Boston: The state had some of the nation’s strongest tenant protections during the eviction moratorium tied to federal coronavirus relief, with thousands of residential evictions suspended in state court and a block on the filing of most new cases. But a two-month investigation of the federal and state moratoriums by Boston University journalism students, in collaboration with the Howard Center for Investigative Journalism, found holes in safeguards against evictions for Massachusetts tenants emerged soon after the laws took effect. At least 70 illegal eviction cases were filed in Massachusetts Housing Court this spring, including 50 violating the national ban that blocked displacing renters in most federally subsidized properties. Some tenants were only a few hundred dollars in arrears or lived in the poorest areas of the commonwealth, and nearly all lacked lawyers, court records show.
Lansing: Central Michigan University shows no signs of shutting down campus as it nears 300 coronavirus cases associated with its university population. The administration is pushing to keep students on campus until it is no longer feasible, but tensions with students are increasing. A group of students participating in a #NotFiredUpForFall campaign put up signs on campus Monday calling on the university to suspend in-person classes. The campaign, a play on CMU’s chant “Fire up Chips,” is being led by New America Project, a progressive student organization. The campaign is demanding that CMU be accountable to students and protect at-risk populations. “One life is too many to be touched by this disease,” NAP President Emily Jones said. “CMU seems to not really have any regard for the science, even though they like to claim that.”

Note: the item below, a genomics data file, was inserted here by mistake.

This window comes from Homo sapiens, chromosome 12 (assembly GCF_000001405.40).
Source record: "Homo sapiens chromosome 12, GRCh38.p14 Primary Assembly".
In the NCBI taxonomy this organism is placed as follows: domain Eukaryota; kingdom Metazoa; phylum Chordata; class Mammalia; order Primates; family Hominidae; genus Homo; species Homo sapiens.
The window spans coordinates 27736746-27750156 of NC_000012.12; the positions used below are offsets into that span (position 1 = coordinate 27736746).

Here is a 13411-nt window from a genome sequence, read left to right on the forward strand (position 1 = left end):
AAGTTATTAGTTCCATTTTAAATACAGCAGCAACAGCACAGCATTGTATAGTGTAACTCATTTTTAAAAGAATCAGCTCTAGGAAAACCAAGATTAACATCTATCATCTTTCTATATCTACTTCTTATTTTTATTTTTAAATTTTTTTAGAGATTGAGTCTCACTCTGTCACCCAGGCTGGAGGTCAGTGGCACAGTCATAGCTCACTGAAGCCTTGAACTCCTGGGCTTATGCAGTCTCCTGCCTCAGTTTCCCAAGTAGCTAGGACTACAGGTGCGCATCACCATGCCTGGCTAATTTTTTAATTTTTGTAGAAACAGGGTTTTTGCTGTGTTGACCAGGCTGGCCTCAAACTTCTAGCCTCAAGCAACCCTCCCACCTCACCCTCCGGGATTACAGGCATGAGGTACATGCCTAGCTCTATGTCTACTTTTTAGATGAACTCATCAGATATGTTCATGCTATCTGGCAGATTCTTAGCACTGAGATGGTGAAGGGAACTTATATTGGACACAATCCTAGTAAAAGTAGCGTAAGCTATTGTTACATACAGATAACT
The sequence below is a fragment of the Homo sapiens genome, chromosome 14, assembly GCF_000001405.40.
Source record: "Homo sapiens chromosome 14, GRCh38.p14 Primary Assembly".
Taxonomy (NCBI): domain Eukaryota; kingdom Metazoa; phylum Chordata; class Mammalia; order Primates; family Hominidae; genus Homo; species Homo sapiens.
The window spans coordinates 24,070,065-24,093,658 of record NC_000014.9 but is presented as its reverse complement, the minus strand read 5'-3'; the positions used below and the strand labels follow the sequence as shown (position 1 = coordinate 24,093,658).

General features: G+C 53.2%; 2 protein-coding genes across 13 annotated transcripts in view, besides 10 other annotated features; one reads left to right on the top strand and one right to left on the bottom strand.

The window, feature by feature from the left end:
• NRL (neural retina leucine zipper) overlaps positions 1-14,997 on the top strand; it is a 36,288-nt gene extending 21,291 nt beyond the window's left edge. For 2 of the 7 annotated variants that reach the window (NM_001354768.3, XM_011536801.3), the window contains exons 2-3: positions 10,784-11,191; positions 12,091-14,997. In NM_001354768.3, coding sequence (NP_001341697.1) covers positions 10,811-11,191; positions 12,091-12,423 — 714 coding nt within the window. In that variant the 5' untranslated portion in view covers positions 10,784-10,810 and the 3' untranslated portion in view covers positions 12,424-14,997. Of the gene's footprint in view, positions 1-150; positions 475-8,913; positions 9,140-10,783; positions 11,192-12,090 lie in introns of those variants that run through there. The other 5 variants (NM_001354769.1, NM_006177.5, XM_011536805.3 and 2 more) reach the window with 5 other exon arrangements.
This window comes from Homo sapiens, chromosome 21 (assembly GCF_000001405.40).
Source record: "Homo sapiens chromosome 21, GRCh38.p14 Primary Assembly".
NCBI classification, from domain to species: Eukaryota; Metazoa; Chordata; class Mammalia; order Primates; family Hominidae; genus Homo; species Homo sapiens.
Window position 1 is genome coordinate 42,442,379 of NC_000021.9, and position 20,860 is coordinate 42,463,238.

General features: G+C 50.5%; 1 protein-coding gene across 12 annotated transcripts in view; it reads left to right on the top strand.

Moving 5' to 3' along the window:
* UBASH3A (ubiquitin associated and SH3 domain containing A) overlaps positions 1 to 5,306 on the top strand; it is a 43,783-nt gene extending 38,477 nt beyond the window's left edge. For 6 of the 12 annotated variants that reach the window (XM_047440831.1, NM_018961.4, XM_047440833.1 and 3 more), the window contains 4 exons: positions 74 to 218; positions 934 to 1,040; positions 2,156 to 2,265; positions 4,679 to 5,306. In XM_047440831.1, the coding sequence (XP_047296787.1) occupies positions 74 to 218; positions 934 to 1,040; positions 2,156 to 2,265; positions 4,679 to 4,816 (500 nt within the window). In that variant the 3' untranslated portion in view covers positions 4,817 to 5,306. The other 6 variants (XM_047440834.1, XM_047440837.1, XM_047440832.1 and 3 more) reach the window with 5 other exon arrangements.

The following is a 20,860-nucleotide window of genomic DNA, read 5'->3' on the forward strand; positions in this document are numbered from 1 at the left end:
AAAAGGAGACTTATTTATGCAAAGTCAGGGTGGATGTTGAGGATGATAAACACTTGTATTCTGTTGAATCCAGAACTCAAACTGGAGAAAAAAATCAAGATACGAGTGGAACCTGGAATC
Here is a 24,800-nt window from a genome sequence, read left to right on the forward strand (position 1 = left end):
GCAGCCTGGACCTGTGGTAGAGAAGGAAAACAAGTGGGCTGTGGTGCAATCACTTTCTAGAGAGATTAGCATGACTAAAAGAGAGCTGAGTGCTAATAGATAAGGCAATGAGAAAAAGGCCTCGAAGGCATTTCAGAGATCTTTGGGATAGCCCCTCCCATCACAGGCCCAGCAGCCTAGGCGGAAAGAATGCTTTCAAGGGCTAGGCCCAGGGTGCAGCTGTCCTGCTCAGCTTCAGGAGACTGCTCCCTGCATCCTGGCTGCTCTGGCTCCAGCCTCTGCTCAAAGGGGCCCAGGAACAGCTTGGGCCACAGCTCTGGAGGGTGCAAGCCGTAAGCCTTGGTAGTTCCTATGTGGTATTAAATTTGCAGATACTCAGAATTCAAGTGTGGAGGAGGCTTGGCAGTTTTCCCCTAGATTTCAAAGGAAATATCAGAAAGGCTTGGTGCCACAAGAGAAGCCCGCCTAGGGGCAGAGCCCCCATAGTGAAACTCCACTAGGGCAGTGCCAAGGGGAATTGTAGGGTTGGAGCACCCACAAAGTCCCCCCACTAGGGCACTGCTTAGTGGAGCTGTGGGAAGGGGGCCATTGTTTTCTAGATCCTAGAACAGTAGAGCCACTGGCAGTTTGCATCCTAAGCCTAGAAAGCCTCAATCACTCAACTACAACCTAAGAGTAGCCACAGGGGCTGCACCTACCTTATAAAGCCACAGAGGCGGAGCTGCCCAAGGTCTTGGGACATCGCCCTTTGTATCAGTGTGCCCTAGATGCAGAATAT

Minneapolis: The state has surpassed 80,000 positive COVID-19 tests, health officials said Sunday. They reported 714 positive tests Sunday, bringing the statewide total to 80,587. Health officials said 8,747 health care workers have tested positive for the virus since the pandemic began. More than 72,000 people were marked as no longer needing isolation. Minnesota’s death toll from the coronavirus rose by six to 1,8577 as of Sunday. Officials report that 1,359 of deaths have been among residents of long-term care or assisted living facilities. A total of 6,719 people have required hospitalization. Of those, 284 remain in those facilities, with 143 in intensive care.
Jackson: Plea hearings in felony cases can now be conducted by videoconference to help cut the spread of the coronavirus in jails. Mississippi Supreme Court Chief Justice Mike Randolph on Friday signed an order giving trial judges the “discretion to use interactive audiovisual equipment to conduct plea hearings.” The Supreme Court said video conferencing for a plea hearing can be done only if a defendant agrees to that kind of method and only if the defense attorney is physically present with the defendant. The Mississippi Attorney General asked the court in a document filed Aug. 20 to protect vulnerable populations of jails by “vesting complete discretion in Mississippi’s trial court judges to decide on a case-by-case bases whether in-person hearings can be conducted safely or should be handled remotely.”